Trudie Fraser, University of Melbourne
The Other Trajanic (and Hadrianic) Women: What their iconography reveals about the status and lives of Ulpia Marciana, Salonia Matidia and Mindia Matidia
Research into the lives of three generations of imperial ladies, Ulpia Marciana, Salonia Matidia and Mindia Matidia, has been scant, consisting of several brief essays and articles By examining the statues, busts, coins and cameos of these closely related ladies, this paper by uses their iconography to bring them out of the shadows. Ulpia Marciana, sister of the emperor Trajan and her daughter Salonia Matidia played an important role in Trajan’s (and to a certain extent Hadrian’s) household. Both enjoyed the highest honours Rome could offer to ladies of the imperial household: they were granted the title of AUGUSTA which allowed them to have coins minted with their name and portrait. This was not so for Mindia Matidia, Salonia Matidia’s elder daughter and the only sister of Vibia Sabina, Hadrian’s wife. This paper seeks to understand why she was denied this honour and to look at her life and achievements in comparison to her mother and grandmother.
Sonya Wurster, University of Melbourne
Making Sense of Fragments: Philodemus’ On the Gods
Philodemus of Gadara’s On the Gods: Book One has received almost no scholarly attention, partly because there is no translation into a modern language and partly because of its fragmentary state. An edition of the text with German commentary was published by Hermann Diels in 1916. However, this version is problematic for two reasons. Firstly, Diels based his text on an earlier edition by Walter Scott without access to the papyri themselves. Secondly, he added great portions of text for which there is no evidence in the extant papyri or disegni (drawings). Now with the aid of multispectral photography it is possible to make much greater sense of the papyri and so I, along with Dr Sue Bunting, are working on a reconstruction, translation and notes of the text. This paper will outline the condition of the papyri and present some of Philodemus’ central arguments on the nature of the gods, discussing how they relate to Epicurus’ teachings. It will also compare and contrast Philodemus' views to those of the much better known De rerum natura.
Andrew McGowan, Trinity College
Bloody Religion: The Transformation of Roman Sacrificial Cultus in Early Christian Thought
Although Christians generally did not participate in Roman sacrificial cultus, and sacrifice was used as a mechanism of inquisition and persecution by Roman magistrates, there was also a development of cultic theory in early Christianity, particularly in relation to the Eucharist. The development of such ideas of sacrifice continued but changed Greek and Roman understandings, and would be tied to the decline of literal animal offerings after the fourth century; it also re-theorised sacrifice itself in ways that still have resonance in modern anthropology and sociology. This paper considers examples from the second and third centuries where authors such as Irenaeus and Cyprian engage in competitive and creative re-workings of ancient Mediterranean cultus, on the way to a Christian transformation of sacrifice.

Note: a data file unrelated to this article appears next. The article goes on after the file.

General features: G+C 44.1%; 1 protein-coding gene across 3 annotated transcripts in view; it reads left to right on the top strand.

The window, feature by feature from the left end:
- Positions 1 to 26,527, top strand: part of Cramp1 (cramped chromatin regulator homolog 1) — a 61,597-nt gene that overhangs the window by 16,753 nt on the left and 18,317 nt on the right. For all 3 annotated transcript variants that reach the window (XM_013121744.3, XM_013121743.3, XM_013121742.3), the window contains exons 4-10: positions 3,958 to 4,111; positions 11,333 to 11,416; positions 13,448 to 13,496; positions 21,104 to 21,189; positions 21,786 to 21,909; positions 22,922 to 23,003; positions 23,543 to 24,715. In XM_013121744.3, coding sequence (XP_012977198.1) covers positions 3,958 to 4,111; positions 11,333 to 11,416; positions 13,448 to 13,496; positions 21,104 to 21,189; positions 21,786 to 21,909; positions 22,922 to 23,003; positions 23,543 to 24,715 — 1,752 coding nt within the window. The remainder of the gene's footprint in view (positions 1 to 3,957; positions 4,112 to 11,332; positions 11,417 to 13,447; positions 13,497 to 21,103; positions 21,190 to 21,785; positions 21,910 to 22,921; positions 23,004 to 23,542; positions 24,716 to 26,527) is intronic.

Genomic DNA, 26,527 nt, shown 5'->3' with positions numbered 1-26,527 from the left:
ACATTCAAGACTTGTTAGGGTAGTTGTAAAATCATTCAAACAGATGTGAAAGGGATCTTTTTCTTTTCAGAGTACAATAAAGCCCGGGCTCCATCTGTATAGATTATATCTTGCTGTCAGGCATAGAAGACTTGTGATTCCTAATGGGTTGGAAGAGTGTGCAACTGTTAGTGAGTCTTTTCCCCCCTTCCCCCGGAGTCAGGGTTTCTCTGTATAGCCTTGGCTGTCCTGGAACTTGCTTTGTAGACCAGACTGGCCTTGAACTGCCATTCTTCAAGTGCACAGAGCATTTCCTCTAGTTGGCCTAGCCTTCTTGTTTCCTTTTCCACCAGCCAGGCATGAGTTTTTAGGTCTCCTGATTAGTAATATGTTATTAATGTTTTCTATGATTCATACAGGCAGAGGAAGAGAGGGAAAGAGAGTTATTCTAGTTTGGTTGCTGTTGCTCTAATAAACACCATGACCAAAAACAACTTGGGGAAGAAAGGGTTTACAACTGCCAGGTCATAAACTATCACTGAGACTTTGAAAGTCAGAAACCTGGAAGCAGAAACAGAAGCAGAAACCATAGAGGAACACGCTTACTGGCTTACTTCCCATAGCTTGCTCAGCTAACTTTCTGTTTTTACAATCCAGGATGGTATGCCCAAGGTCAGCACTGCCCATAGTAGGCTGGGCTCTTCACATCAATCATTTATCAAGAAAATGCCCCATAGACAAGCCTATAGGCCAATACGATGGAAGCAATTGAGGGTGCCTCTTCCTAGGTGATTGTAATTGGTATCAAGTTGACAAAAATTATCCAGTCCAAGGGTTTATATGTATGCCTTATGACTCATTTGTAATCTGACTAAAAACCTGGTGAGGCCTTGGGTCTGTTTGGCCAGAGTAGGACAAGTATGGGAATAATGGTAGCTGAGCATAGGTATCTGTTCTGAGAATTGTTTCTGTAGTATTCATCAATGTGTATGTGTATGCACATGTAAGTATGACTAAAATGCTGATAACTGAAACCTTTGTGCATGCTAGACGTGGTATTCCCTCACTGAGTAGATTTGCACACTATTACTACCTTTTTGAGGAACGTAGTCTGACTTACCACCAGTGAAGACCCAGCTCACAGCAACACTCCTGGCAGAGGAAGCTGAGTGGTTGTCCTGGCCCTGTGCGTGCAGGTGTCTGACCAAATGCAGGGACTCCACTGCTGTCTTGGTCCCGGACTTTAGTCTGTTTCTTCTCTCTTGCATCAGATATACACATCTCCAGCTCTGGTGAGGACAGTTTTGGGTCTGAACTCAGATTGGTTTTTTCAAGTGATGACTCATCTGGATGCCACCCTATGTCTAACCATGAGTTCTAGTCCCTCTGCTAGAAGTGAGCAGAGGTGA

10 December (Turner Theatre, Botany Building)
Andrea Argirides, University of Melbourne
Saving Cultural Heritage in War Zones: The Case for Afghanistan
This presentation will address the protection of cultural heritage and archaeological sites located in war zones within various theatres of operations in which the Australian Defence Force (ADF) has operated, but specifically for Afghanistan. This is a& topic that is particularly relevant for current and future operational practices for deployed forces. The aim of this presentation is to focus on key points pertaining to Afghanistan with respect to its landscape, history, archaeology and cultural heritage, drawing on my recent 8-month tour of duty in the country. Synonymous with other war zones or places of civil unrest such as Iraq, Syria, Libya and Egypt, Afghanistan is experiencing its own archaeological and cultural heritage battle wounds. What distinguishes one nation from another is its cultural heritage, its people and its unique landscape. Despite heavy military commitments in Kabul, this deployment also provided an opportunity to witness Afghanistan’s unique cultural landscape, including the Museum in Kabul.